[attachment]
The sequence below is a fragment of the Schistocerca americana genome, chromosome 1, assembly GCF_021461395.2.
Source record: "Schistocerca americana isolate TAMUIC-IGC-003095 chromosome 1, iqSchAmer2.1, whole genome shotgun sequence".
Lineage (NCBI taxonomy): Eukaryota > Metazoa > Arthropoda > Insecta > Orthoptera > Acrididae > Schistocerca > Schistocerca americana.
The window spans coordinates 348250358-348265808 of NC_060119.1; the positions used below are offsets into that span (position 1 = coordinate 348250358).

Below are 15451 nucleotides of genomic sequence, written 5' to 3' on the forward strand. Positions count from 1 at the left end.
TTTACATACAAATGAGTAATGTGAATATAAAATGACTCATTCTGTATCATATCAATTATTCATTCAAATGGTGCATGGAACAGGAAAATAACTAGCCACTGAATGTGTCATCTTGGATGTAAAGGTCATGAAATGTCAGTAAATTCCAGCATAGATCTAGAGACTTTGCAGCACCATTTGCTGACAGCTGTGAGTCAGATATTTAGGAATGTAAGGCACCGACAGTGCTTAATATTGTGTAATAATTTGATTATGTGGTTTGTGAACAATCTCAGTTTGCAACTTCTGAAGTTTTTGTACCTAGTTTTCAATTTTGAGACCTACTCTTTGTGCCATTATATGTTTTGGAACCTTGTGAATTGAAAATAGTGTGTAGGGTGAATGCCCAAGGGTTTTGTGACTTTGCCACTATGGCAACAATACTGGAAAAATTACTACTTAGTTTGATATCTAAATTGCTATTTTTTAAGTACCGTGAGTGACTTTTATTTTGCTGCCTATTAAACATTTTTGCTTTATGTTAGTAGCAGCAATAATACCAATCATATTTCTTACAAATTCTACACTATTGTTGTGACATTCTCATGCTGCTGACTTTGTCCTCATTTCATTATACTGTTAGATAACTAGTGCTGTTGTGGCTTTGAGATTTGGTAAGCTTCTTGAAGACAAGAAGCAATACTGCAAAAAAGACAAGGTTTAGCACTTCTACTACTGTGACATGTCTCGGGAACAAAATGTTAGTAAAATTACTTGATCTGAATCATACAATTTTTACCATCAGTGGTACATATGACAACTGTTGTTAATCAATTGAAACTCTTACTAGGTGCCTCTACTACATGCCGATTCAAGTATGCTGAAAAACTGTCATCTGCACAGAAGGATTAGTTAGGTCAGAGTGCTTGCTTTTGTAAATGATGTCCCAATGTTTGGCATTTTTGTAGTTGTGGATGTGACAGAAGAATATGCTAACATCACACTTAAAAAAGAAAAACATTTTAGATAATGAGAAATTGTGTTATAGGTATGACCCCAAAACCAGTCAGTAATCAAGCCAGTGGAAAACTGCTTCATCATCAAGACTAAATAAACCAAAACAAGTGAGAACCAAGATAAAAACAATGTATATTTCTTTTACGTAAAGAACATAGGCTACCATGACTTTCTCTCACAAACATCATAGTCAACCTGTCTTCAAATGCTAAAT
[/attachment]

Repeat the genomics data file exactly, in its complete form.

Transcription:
The sequence below is a fragment of the Schistocerca americana genome, chromosome 1, assembly GCF_021461395.2.
Source record: "Schistocerca americana isolate TAMUIC-IGC-003095 chromosome 1, iqSchAmer2.1, whole genome shotgun sequence".
Lineage (NCBI taxonomy): Eukaryota > Metazoa > Arthropoda > Insecta > Orthoptera > Acrididae > Schistocerca > Schistocerca americana.
The window spans coordinates 348250358-348265808 of NC_060119.1; the positions used below are offsets into that span (position 1 = coordinate 348250358).

Below are 15451 nucleotides of genomic sequence, written 5' to 3' on the forward strand. Positions count from 1 at the left end.
TTTACATACAAATGAGTAATGTGAATATAAAATGACTCATTCTGTATCATATCAATTATTCATTCAAATGGTGCATGGAACAGGAAAATAACTAGCCACTGAATGTGTCATCTTGGATGTAAAGGTCATGAAATGTCAGTAAATTCCAGCATAGATCTAGAGACTTTGCAGCACCATTTGCTGACAGCTGTGAGTCAGATATTTAGGAATGTAAGGCACCGACAGTGCTTAATATTGTGTAATAATTTGATTATGTGGTTTGTGAACAATCTCAGTTTGCAACTTCTGAAGTTTTTGTACCTAGTTTTCAATTTTGAGACCTACTCTTTGTGCCATTATATGTTTTGGAACCTTGTGAATTGAAAATAGTGTGTAGGGTGAATGCCCAAGGGTTTTGTGACTTTGCCACTATGGCAACAATACTGGAAAAATTACTACTTAGTTTGATATCTAAATTGCTATTTTTTAAGTACCGTGAGTGACTTTTATTTTGCTGCCTATTAAACATTTTTGCTTTATGTTAGTAGCAGCAATAATACCAATCATATTTCTTACAAATTCTACACTATTGTTGTGACATTCTCATGCTGCTGACTTTGTCCTCATTTCATTATACTGTTAGATAACTAGTGCTGTTGTGGCTTTGAGATTTGGTAAGCTTCTTGAAGACAAGAAGCAATACTGCAAAAAAGACAAGGTTTAGCACTTCTACTACTGTGACATGTCTCGGGAACAAAATGTTAGTAAAATTACTTGATCTGAATCATACAATTTTTACCATCAGTGGTACATATGACAACTGTTGTTAATCAATTGAAACTCTTACTAGGTGCCTCTACTACATGCCGATTCAAGTATGCTGAAAAACTGTCATCTGCACAGAAGGATTAGTTAGGTCAGAGTGCTTGCTTTTGTAAATGATGTCCCAATGTTTGGCATTTTTGTAGTTGTGGATGTGACAGAAGAATATGCTAACATCACACTTAAAAAAGAAAAACATTTTAGATAATGAGAAATTGTGTTATAGGTATGACCCCAAAACCAGTCAGTAATCAAGCCAGTGGAAAACTGCTTCATCATCAAGACTAAATAAACCAAAACAAGTGAGAACCAAGATAAAAACAATGTATATTTCTTTTACGTAAAGAACATAGGCTACCATGACTTTCTCTCACAAACATCATAGTCAACCTGTCTTCAAATGCTAAAT